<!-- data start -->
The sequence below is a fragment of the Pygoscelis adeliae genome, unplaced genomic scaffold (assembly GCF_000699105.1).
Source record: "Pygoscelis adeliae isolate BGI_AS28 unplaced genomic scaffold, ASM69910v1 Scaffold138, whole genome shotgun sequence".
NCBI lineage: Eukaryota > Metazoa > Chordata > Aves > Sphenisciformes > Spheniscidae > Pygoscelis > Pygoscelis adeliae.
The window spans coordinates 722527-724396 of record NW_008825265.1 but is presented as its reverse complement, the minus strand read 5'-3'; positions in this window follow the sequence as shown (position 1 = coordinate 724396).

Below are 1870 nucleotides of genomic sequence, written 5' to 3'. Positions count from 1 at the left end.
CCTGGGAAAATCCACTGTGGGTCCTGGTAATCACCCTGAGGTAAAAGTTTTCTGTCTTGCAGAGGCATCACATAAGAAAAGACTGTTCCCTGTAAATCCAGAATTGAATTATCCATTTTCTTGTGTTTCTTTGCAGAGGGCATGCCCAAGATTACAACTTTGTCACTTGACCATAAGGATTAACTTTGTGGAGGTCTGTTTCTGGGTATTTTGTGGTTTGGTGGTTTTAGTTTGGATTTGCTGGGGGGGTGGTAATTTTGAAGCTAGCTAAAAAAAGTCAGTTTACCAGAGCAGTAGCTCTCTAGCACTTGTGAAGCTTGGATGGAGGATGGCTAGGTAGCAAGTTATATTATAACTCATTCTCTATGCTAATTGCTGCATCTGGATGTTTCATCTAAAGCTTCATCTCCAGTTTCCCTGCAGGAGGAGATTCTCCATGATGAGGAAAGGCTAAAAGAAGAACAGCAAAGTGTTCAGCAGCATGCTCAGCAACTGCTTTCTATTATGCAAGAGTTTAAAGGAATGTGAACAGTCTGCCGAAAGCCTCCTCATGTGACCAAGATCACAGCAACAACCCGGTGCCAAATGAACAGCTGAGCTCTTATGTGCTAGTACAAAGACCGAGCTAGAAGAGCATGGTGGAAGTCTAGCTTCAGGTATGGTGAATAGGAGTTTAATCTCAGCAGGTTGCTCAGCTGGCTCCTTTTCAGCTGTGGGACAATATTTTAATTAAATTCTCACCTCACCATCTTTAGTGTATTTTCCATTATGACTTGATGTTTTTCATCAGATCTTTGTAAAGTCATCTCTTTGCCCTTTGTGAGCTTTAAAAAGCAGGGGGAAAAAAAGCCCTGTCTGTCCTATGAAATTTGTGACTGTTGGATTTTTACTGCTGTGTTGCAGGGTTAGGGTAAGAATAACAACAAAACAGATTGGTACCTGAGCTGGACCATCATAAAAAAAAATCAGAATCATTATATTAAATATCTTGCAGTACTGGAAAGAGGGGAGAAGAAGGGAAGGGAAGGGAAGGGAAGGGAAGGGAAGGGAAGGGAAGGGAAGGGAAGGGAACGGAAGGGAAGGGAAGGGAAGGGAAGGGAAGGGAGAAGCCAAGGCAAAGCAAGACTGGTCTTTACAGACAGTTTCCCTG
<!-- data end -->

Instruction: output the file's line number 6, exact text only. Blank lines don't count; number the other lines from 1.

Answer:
CCTGGGAAAATCCACTGTGGGTCCTGGTAATCACCCTGAGGTAAAAGTTTTCTGTCTTGCAGAGGCATCACATAAGAAAAGACTGTTCCCTGTAAATCCAGAATTGAATTATCCATTTTCTTGTGTTTCTTTGCAGAGGGCATGCCCAAGATTACAACTTTGTCACTTGACCATAAGGATTAACTTTGTGGAGGTCTGTTTCTGGGTATTTTGTGGTTTGGTGGTTTTAGTTTGGATTTGCTGGGGGGGTGGTAATTTTGAAGCTAGCTAAAAAAAGTCAGTTTACCAGAGCAGTAGCTCTCTAGCACTTGTGAAGCTTGGATGGAGGATGGCTAGGTAGCAAGTTATATTATAACTCATTCTCTATGCTAATTGCTGCATCTGGATGTTTCATCTAAAGCTTCATCTCCAGTTTCCCTGCAGGAGGAGATTCTCCATGATGAGGAAAGGCTAAAAGAAGAACAGCAAAGTGTTCAGCAGCATGCTCAGCAACTGCTTTCTATTATGCAAGAGTTTAAAGGAATGTGAACAGTCTGCCGAAAGCCTCCTCATGTGACCAAGATCACAGCAACAACCCGGTGCCAAATGAACAGCTGAGCTCTTATGTGCTAGTACAAAGACCGAGCTAGAAGAGCATGGTGGAAGTCTAGCTTCAGGTATGGTGAATAGGAGTTTAATCTCAGCAGGTTGCTCAGCTGGCTCCTTTTCAGCTGTGGGACAATATTTTAATTAAATTCTCACCTCACCATCTTTAGTGTATTTTCCATTATGACTTGATGTTTTTCATCAGATCTTTGTAAAGTCATCTCTTTGCCCTTTGTGAGCTTTAAAAAGCAGGGGGAAAAAAAGCCCTGTCTGTCCTATGAAATTTGTGACTGTTGGATTTTTACTGCTGTGTTGCAGGGTTAGGGTAAGAATAACAACAAAACAGATTGGTACCTGAGCTGGACCATCATAAAAAAAAATCAGAATCATTATATTAAATATCTTGCAGTACTGGAAAGAGGGGAGAAGAAGGGAAGGGAAGGGAAGGGAAGGGAAGGGAAGGGAAGGGAAGGGAAGGGAAGGGAACGGAAGGGAAGGGAAGGGAAGGGAAGGGAAGGGAGAAGCCAAGGCAAAGCAAGACTGGTCTTTACAGACAGTTTCCCTG